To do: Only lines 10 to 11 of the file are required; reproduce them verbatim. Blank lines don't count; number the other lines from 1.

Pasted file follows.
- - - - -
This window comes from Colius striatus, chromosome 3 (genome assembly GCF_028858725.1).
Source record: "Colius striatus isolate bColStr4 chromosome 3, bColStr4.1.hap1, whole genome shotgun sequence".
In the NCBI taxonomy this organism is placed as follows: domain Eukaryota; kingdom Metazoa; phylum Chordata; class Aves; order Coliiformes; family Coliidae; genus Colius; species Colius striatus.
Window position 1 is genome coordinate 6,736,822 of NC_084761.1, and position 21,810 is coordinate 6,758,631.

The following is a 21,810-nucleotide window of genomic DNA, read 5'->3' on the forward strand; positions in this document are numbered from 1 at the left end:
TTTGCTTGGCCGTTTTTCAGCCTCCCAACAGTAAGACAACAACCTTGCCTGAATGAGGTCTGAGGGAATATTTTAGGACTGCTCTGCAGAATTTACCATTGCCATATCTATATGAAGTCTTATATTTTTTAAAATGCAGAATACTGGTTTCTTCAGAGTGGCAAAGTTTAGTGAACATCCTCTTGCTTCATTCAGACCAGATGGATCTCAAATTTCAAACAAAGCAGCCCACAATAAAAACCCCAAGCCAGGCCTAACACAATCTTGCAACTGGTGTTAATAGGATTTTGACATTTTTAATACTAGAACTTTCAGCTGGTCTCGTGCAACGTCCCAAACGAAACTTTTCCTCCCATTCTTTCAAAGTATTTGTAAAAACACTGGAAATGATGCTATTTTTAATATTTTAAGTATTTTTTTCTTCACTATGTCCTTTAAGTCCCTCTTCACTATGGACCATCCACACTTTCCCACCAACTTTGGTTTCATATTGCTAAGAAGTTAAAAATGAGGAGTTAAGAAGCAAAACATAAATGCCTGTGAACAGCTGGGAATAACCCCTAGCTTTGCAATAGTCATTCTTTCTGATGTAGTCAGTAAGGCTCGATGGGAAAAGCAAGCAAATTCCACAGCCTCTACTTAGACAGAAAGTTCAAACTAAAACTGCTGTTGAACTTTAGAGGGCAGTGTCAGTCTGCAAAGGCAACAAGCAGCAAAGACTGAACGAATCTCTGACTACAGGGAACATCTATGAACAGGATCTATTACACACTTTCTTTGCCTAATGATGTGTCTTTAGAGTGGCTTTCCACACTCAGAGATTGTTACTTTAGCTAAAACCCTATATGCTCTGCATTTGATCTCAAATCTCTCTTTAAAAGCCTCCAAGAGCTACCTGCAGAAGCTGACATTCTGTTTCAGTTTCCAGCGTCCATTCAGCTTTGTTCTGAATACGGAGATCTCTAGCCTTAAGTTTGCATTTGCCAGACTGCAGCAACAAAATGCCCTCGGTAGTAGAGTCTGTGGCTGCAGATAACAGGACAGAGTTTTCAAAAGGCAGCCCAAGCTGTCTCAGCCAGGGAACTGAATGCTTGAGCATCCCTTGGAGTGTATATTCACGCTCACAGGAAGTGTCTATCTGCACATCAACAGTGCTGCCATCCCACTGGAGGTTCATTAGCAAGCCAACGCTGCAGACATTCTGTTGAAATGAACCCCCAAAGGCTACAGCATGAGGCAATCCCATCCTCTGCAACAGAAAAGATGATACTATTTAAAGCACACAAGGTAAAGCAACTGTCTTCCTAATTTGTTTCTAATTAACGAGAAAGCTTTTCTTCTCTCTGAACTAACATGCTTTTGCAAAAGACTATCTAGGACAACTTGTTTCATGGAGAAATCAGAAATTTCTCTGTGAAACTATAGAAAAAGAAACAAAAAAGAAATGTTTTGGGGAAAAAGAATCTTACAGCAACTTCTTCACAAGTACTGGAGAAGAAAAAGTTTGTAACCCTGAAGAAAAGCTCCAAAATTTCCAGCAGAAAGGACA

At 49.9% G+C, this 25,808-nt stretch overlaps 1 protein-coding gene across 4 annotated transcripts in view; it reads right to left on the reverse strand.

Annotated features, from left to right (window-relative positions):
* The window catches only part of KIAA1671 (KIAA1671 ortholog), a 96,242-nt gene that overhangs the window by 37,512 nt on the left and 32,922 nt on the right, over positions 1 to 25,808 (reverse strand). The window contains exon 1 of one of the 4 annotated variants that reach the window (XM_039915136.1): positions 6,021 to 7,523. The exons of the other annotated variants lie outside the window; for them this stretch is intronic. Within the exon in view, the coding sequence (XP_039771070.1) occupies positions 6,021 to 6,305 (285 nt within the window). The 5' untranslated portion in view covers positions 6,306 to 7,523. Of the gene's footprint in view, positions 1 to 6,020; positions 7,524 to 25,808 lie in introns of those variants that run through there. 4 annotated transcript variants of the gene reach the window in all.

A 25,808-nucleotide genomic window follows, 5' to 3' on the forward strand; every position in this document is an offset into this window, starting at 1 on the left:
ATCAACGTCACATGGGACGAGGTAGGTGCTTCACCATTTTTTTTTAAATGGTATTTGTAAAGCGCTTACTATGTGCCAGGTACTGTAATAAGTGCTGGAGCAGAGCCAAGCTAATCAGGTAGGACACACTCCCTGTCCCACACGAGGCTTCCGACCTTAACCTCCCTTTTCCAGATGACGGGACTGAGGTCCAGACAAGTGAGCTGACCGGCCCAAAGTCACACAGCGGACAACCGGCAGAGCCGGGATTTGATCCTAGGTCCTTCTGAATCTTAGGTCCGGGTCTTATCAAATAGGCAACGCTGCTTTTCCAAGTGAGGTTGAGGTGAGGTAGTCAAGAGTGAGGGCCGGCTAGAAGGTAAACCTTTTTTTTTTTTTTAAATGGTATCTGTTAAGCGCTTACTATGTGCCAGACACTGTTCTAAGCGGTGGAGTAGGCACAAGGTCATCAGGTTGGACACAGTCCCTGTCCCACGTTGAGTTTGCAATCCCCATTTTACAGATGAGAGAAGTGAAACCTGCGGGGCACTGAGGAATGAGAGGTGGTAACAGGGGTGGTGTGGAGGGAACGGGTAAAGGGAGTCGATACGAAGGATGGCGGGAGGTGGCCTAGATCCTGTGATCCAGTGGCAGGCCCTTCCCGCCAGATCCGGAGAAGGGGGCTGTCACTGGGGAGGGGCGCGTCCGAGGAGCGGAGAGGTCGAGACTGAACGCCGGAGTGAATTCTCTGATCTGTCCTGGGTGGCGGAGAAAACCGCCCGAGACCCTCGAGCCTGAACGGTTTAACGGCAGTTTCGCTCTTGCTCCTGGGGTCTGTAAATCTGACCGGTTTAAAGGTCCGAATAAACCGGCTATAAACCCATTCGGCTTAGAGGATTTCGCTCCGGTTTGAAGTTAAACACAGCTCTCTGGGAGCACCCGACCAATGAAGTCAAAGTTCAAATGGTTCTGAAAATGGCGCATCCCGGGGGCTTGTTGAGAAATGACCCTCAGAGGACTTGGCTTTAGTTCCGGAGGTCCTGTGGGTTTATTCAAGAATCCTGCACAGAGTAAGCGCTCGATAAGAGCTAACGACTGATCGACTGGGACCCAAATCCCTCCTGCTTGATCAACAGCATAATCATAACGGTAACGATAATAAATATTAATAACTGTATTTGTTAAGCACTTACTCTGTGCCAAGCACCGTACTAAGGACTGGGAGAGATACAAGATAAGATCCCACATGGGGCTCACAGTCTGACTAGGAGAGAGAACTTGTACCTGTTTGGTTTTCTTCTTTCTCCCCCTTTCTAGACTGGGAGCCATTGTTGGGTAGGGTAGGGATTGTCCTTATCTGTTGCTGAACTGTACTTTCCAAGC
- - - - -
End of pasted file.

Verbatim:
A 25,808-nucleotide genomic window follows, 5' to 3' on the forward strand; every position in this document is an offset into this window, starting at 1 on the left:
ATCAACGTCACATGGGACGAGGTAGGTGCTTCACCATTTTTTTTTAAATGGTATTTGTAAAGCGCTTACTATGTGCCAGGTACTGTAATAAGTGCTGGAGCAGAGCCAAGCTAATCAGGTAGGACACACTCCCTGTCCCACACGAGGCTTCCGACCTTAACCTCCCTTTTCCAGATGACGGGACTGAGGTCCAGACAAGTGAGCTGACCGGCCCAAAGTCACACAGCGGACAACCGGCAGAGCCGGGATTTGATCCTAGGTCCTTCTGAATCTTAGGTCCGGGTCTTATCAAATAGGCAACGCTGCTTTTCCAAGTGAGGTTGAGGTGAGGTAGTCAAGAGTGAGGGCCGGCTAGAAGGTAAACCTTTTTTTTTTTTTTAAATGGTATCTGTTAAGCGCTTACTATGTGCCAGACACTGTTCTAAGCGGTGGAGTAGGCACAAGGTCATCAGGTTGGACACAGTCCCTGTCCCACGTTGAGTTTGCAATCCCCATTTTACAGATGAGAGAAGTGAAACCTGCGGGGCACTGAGGAATGAGAGGTGGTAACAGGGGTGGTGTGGAGGGAACGGGTAAAGGGAGTCGATACGAAGGATGGCGGGAGGTGGCCTAGATCCTGTGATCCAGTGGCAGGCCCTTCCCGCCAGATCCGGAGAAGGGGGCTGTCACTGGGGAGGGGCGCGTCCGAGGAGCGGAGAGGTCGAGACTGAACGCCGGAGTGAATTCTCTGATCTGTCCTGGGTGGCGGAGAAAACCGCCCGAGACCCTCGAGCCTGAACGGTTTAACGGCAGTTTCGCTCTTGCTCCTGGGGTCTGTAAATCTGACCGGTTTAAAGGTCCGAATAAACCGGCTATAAACCCATTCGGCTTAGAGGATTTCGCTCCGGTTTGAAGTTAAACACAGCTCTCTGGGAGCACCCGACCAATGAAGTCAAAGTTCAAATGGTTCTGAAAATGGCGCATCCCGGGGGCTTGTTGAGAAATGACCCTCAGAGGACTTGGCTTTAGTTCCGGAGGTCCTGTGGGTTTATTCAAGAATCCTGCACAGAGTAAGCGCTCGATAAGAGCTAACGACTGATCGACTGGGACCCAAATCCCTCCTGCTTGATCAACAGCATAATCATAACGGTAACGATAATAAATATTAATAACTGTATTTGTTAAGCACTTACTCTGTGCCAAGCACCGTACTAAGGACTGGGAGAGATACAAGATAAGATCCCACATGGGGCTCACAGTCTGACTAGGAGAGAGAACTTGTACCTGTTTGGTTTTCTTCTTTCTCCCCCTTTCTAGACTGGGAGCCATTGTTGGGTAGGGTAGGGATTGTCCTTATCTGTTGCTGAACTGTACTTTCCAAGC